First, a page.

Before leaving, I had a long conversation with my friend-turned-dessert-superhero. Or at least as long of a conversation as I could have in broken Italian, French (he didn’t speak much outside of “oui, francais!” which made me temporarily very excited), and fragments of English. In fact, I’m not really sure what I actually said to him during those few minutes. However, I do know that he got very sad when I said I would be leaving on Saturday and that he called me “bella, bella, bella.” When Frances and I started to leave the store, saying “A domani!” or, “‘Til tomorrow!” he shook his head. “Venerdi, come venerdi,” (Friday). “Okay, venerdi!” I nodded back. He motioned at my camera, then at Frances for a moment. “Picture with her,” he said, pointing at me. “Happy, happy me,” I said, pointing at my stomach.

Readers, I warn you now. I am going back on Friday, and if he gives me so much as one more cannolo, I may not make it home.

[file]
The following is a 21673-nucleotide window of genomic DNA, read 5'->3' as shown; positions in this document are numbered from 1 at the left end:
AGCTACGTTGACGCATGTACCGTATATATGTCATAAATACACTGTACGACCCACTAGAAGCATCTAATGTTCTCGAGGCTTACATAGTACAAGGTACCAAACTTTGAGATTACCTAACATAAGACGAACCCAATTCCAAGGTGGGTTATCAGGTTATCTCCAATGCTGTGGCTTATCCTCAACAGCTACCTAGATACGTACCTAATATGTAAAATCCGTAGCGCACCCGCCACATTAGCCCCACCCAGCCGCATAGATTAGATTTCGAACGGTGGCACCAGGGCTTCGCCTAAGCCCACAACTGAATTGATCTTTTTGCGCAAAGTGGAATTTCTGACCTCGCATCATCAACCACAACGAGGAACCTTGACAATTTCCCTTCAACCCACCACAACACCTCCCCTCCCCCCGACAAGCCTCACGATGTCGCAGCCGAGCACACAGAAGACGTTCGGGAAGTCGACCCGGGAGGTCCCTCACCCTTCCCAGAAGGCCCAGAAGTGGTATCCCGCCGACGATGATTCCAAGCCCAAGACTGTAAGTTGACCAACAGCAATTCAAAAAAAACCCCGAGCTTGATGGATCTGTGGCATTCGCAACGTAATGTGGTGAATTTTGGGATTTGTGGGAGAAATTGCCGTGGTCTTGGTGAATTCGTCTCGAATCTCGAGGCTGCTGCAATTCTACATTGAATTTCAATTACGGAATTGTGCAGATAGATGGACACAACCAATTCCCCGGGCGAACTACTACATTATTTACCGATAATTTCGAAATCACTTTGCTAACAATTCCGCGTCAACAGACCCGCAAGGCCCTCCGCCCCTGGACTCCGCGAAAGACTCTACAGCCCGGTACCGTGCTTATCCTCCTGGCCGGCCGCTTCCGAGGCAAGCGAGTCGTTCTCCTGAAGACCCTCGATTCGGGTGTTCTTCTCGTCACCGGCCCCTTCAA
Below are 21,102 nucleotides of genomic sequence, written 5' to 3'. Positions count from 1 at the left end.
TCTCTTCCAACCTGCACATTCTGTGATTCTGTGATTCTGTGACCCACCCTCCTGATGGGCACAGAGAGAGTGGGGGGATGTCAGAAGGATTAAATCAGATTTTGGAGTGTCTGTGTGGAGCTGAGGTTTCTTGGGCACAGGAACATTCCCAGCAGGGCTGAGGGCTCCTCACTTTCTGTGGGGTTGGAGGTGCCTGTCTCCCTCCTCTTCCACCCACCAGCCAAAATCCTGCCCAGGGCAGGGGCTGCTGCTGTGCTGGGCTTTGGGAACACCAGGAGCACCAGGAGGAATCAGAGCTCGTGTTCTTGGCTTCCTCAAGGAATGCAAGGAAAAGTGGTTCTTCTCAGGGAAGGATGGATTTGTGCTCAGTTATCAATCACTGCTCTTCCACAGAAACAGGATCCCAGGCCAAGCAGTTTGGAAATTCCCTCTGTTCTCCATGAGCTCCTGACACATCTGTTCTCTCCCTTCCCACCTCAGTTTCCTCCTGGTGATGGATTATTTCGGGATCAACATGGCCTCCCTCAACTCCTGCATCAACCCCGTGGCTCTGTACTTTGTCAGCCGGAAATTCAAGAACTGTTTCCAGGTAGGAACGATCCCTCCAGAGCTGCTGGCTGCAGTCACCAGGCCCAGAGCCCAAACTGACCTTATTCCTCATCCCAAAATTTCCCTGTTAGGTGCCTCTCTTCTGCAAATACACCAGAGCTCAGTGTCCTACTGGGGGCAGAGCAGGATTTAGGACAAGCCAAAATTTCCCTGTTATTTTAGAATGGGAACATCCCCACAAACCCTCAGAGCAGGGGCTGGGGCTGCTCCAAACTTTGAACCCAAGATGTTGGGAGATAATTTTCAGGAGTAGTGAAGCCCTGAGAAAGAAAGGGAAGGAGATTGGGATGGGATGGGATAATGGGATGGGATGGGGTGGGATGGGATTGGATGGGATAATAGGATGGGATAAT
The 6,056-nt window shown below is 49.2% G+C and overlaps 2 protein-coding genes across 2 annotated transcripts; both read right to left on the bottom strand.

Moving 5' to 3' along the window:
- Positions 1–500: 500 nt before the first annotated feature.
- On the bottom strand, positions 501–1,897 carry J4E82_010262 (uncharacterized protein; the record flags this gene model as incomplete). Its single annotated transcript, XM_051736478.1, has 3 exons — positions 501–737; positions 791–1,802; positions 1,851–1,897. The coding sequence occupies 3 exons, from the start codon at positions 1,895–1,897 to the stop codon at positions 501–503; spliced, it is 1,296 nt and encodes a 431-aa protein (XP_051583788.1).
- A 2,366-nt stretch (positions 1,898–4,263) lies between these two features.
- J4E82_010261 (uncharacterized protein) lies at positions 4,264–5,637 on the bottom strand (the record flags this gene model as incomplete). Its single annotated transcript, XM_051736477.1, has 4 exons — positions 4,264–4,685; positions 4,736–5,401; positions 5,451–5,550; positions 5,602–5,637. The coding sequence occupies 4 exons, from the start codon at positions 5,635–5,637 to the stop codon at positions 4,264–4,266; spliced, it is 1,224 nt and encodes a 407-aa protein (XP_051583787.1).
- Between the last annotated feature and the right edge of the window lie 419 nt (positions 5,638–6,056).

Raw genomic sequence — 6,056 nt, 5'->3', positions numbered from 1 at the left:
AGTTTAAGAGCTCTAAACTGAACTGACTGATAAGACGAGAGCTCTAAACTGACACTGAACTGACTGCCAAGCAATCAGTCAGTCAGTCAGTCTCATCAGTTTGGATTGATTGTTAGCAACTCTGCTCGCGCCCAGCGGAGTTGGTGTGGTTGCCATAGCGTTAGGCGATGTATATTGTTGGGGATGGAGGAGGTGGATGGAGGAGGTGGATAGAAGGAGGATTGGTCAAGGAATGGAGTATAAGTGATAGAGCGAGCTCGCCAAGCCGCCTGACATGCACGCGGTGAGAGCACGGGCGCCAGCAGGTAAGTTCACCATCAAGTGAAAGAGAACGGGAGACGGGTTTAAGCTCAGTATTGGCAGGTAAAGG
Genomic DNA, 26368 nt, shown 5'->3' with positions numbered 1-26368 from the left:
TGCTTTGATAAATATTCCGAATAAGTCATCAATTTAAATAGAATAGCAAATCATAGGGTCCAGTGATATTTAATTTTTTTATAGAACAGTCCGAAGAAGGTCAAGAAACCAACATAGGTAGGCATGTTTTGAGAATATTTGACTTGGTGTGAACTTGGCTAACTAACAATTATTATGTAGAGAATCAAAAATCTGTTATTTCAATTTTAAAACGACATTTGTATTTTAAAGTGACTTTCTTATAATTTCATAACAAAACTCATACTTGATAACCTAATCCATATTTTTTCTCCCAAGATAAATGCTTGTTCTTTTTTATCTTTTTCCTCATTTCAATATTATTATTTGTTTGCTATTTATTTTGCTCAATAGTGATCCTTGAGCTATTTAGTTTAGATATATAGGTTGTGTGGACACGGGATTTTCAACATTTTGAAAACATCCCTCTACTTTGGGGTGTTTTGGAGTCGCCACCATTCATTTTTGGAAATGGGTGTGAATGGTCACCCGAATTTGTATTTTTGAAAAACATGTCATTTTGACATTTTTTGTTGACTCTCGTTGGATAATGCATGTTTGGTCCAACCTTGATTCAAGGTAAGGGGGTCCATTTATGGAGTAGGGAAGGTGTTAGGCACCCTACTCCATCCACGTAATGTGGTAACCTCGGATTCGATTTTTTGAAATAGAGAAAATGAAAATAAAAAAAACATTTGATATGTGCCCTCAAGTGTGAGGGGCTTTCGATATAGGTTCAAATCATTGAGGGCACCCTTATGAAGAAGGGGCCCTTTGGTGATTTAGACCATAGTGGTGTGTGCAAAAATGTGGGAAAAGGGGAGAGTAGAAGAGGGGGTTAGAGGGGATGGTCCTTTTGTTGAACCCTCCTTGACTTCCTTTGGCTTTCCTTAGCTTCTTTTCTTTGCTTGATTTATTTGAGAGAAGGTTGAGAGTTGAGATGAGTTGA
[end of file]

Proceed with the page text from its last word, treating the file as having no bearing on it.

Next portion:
(You’re all invited to the wedding.)

Notebook Excerpt: I knew it was not a real poem

25 Jun

I knew it was not a real poem

the moment my mother finished the crisp “t” on

“I must not have been smart enough to understand it-t”

*

Not a poem of a red wheelbarrow,

the way two roads diverging can be,

nor a people poem, not a pocket full of lines that

can be emptied onto the table when company

comes over, not a

real poem.

*

My father would disagree, would say

“We just don’t know this stuff

like the rest of the world does,” would

sit for hours in a too-small chair in the back of a school

auditorium just to hear me carve unfamiliar words from air,

but here, he is wrong.

*

A real

poem (I remind myself) lingers

in the eardrums of more than “the rest of the world,”

requiring no taste for expensive wines nor Latin diplomas (no

afternoons in church, or on an open lake) to make a mother fall in love.

*